- The Lonely Ski Trail (Ett ensemt skidspår), melodrama for speaker, harp & strings, JS 77b
The complete cycle of Sibelius symphonies by Finnish conductor Leif Segerstam has gained wide acclaim as well as a few doubters who find the performances lacking in forward momentum. Even those objections can hardly be raised in the case of Sibelius' incidental music, where you're missing the original stage presentation, and a more detailed, expressive performance is desirable. Segerstam and the Turku Philharmonic Orchestra, well recorded by Naxos in its own hall, come through in a pair of little-known theatrical scores here. The incidental music, much more conservative tonally and much more oriented toward pure melody, may seem to inhabit a different world from the symphonies, but the way the melodies depend on little turns of rhythm sets them apart from the music of Grieg, which they superficially resemble. The strength of Segerstam's reading is the way he defines these so clearly. Sample the first number of the chamber-sized incidental music for August Strindberg's "Svanevit (Swanwhite), JS 189," of 1908, and you may well find yourself drawn into the whole. The score for Mikael Lybeck's "The Lizard" (1909) is a bit more expressionist in mood, and the album ends with two more genuine Sibelius rarities, settings of spoken poems. "Ett ensamt skidspar" (The Lonely Ski Trail), although premiered in 1948 and given that date here, was composed in the mid-1920s. Taken as a group, these are obscure Sibelius pieces for which Segerstam has made an excellent case for revival.
Most Helpful Customer Reviews
Maestro Segerstam and the Turku P.O. continue their excellent survey of the music Sibelius composed for the theatre. There are several premiers here: Odlan (The Lizard) in this 26 minute version for string orchestra; as well as 2 dramatic recitations: A Lonely Ski Trail and The Countess’ Portrait. Swanwhite has appeared previously with Jarvi and Vanska. This complete recording clocks in at nearly 30 minutes. All of the works featured here are illustrative of the composer’s supreme ability to conjure mood and atmosphere. Unadorned lyric ideas are at the forefront. There is an avoidance of tempo and dynamic extremes and instead a gracefulness of expression and lightness of texture. In the case of Odlan, a subtly evoked aura of evil is accomplished with an economy of means. Great music? Perhaps not. But attractive writing that offers another window into the composer’s unique conceptual world. The performances are just fine. The closely miked, dry sonics suit the material. Good liner notes.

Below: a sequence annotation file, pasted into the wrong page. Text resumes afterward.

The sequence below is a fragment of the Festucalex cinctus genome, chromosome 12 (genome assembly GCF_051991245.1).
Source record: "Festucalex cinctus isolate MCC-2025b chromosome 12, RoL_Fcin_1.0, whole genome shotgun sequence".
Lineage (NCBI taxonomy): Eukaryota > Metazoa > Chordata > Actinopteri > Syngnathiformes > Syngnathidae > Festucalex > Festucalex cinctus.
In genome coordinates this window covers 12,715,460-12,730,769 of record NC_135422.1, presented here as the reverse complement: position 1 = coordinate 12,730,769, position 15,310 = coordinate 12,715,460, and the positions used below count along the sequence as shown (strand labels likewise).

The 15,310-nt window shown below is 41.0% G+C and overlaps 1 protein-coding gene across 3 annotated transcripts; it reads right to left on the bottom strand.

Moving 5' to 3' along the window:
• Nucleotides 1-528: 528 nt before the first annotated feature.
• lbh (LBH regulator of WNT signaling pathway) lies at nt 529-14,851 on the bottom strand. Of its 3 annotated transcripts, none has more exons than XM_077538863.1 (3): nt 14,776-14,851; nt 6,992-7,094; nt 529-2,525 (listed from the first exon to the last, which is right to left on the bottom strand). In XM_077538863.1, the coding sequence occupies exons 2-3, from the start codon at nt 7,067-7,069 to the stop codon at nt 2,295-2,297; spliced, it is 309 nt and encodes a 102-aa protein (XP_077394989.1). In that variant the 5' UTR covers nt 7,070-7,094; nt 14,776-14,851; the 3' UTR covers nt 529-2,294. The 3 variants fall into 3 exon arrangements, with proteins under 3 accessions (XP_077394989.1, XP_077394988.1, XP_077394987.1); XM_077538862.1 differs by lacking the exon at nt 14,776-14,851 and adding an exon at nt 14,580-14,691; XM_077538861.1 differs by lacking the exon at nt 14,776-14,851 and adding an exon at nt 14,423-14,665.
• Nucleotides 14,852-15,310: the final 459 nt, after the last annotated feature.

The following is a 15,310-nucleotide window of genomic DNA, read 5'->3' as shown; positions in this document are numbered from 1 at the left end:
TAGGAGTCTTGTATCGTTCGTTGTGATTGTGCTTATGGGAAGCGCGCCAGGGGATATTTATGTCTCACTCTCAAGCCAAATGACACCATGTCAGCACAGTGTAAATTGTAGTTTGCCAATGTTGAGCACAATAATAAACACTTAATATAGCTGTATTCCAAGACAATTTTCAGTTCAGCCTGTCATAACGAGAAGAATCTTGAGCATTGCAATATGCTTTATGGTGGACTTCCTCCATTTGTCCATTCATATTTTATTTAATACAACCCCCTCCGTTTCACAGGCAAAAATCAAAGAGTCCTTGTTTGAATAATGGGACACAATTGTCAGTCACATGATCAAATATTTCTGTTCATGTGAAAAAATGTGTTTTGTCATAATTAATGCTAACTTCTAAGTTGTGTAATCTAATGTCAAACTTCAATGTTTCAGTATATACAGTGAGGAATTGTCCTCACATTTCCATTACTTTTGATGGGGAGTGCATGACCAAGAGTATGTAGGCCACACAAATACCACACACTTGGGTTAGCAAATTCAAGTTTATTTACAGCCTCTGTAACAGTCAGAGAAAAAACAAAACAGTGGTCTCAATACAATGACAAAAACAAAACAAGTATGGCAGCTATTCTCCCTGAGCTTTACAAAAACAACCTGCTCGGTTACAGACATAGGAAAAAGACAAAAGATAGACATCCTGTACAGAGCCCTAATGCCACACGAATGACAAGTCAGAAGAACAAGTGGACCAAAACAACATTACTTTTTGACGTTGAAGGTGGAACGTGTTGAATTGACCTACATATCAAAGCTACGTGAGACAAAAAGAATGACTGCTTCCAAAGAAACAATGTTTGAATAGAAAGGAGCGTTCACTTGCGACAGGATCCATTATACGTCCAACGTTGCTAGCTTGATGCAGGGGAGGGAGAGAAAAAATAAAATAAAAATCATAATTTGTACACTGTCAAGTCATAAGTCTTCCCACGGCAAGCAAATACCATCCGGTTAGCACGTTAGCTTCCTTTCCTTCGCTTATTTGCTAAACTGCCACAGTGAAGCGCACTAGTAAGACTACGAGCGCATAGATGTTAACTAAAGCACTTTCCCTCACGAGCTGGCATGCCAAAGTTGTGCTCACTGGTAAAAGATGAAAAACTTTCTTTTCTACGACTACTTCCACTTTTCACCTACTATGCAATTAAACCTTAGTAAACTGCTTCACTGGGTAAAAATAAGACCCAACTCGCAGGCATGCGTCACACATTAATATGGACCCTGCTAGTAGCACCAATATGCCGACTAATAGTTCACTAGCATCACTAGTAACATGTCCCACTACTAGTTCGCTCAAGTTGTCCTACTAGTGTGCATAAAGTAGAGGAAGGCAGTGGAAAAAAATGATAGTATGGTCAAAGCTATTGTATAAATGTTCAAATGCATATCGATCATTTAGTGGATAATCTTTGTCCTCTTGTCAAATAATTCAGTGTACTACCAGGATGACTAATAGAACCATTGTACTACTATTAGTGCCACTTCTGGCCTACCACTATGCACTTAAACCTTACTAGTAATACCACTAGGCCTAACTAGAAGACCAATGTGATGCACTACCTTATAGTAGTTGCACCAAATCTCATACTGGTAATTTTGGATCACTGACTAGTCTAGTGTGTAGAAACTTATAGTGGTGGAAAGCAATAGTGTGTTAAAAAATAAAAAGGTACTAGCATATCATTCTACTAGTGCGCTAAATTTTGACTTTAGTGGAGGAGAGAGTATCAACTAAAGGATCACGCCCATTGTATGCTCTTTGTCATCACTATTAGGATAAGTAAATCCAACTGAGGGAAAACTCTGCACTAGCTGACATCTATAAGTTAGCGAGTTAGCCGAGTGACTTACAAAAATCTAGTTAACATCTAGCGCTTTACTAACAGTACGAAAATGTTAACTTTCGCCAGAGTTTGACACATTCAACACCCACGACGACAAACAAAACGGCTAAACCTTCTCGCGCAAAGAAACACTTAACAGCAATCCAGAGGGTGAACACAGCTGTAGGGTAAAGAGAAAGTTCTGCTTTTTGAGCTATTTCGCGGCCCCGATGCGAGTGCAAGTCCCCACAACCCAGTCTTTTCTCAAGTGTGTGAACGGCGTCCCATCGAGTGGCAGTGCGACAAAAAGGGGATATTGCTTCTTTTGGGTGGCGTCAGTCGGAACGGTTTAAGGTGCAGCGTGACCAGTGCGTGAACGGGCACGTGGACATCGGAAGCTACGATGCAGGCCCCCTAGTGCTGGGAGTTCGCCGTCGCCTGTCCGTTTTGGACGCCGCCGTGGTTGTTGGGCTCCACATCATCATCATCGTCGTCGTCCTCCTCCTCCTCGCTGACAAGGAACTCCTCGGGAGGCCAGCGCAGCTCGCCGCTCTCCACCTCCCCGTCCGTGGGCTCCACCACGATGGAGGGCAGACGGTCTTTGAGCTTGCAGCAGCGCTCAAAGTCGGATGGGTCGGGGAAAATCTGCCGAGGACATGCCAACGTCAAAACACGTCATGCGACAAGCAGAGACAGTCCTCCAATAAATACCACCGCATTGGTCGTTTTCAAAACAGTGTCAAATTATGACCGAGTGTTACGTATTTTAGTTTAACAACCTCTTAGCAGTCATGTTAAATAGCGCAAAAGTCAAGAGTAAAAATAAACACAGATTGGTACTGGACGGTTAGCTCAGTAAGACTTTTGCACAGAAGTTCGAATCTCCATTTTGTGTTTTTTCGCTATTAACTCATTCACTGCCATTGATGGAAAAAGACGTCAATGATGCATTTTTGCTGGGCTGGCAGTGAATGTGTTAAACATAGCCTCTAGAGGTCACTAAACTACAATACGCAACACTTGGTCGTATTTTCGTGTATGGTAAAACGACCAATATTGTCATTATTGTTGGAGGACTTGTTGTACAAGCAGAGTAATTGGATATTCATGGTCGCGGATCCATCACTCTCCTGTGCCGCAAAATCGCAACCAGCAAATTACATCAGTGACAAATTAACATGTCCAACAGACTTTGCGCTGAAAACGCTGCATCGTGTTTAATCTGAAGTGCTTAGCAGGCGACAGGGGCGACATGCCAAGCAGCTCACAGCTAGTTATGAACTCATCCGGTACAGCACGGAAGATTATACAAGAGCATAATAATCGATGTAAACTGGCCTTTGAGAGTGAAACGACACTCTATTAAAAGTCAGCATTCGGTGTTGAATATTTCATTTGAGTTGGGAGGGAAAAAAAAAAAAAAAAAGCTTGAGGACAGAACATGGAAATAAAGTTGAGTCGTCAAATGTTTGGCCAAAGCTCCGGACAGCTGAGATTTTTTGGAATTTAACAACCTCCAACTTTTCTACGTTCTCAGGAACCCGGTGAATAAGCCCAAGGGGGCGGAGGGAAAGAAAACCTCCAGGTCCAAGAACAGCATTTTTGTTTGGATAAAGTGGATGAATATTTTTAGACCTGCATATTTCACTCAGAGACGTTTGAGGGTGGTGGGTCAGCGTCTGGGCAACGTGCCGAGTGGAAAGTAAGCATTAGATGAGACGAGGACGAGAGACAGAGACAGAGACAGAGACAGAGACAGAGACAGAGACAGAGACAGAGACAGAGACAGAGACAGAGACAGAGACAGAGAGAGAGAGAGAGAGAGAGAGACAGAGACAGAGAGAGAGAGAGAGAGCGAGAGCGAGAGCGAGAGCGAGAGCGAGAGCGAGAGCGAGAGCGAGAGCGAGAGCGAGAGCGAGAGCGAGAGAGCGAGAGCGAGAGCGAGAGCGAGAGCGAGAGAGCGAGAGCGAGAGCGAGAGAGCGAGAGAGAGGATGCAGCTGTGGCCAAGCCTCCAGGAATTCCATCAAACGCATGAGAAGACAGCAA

This is the fifth installment of Leif Segerstam's traversal of Sibelius' orchestral music with the Turku Philharmonic Orchestra. I'm happy to say that the recording and performance standards remain as high for this volume as they have for the previous four releases. In terms of music, though, I think there's a slight decline. As beautiful as these works were, they didn't quite move me as much as the incidental music to "Jedermann," or Pelléas et Mélisande (comparisons to Sibelius' symphonies seem a little unfair). That's not to say there isn't much to like here -- there is. And even a lesser work by Sibelius is still a cut above the average in quality. The disc opens with the complete incidental music to "Swanwhite." This 1908 was written for August Strindberg's play based on one by Matterlink. While individual sections are quite nice (one would find its way into Sibelius' 5th Symphony), to my ears the suite never seems to jell. Much more interesting, I think, is the incidental music to "The Lizard," written a year later. The drama centers around dream visions, and Sibelius creates some engaging and dramatic sonic dreamscapes of his own. To my ears, some sections sounded quite similar to "Tapiola," and deliver the same emotional impact. Also included are two short dramatic works,"A Lonely Ski Trail" from 1948, and "The Countess' Portrait" from 1905. Both are finely crafted musical miniatures and fit quite well with the larger works on this album.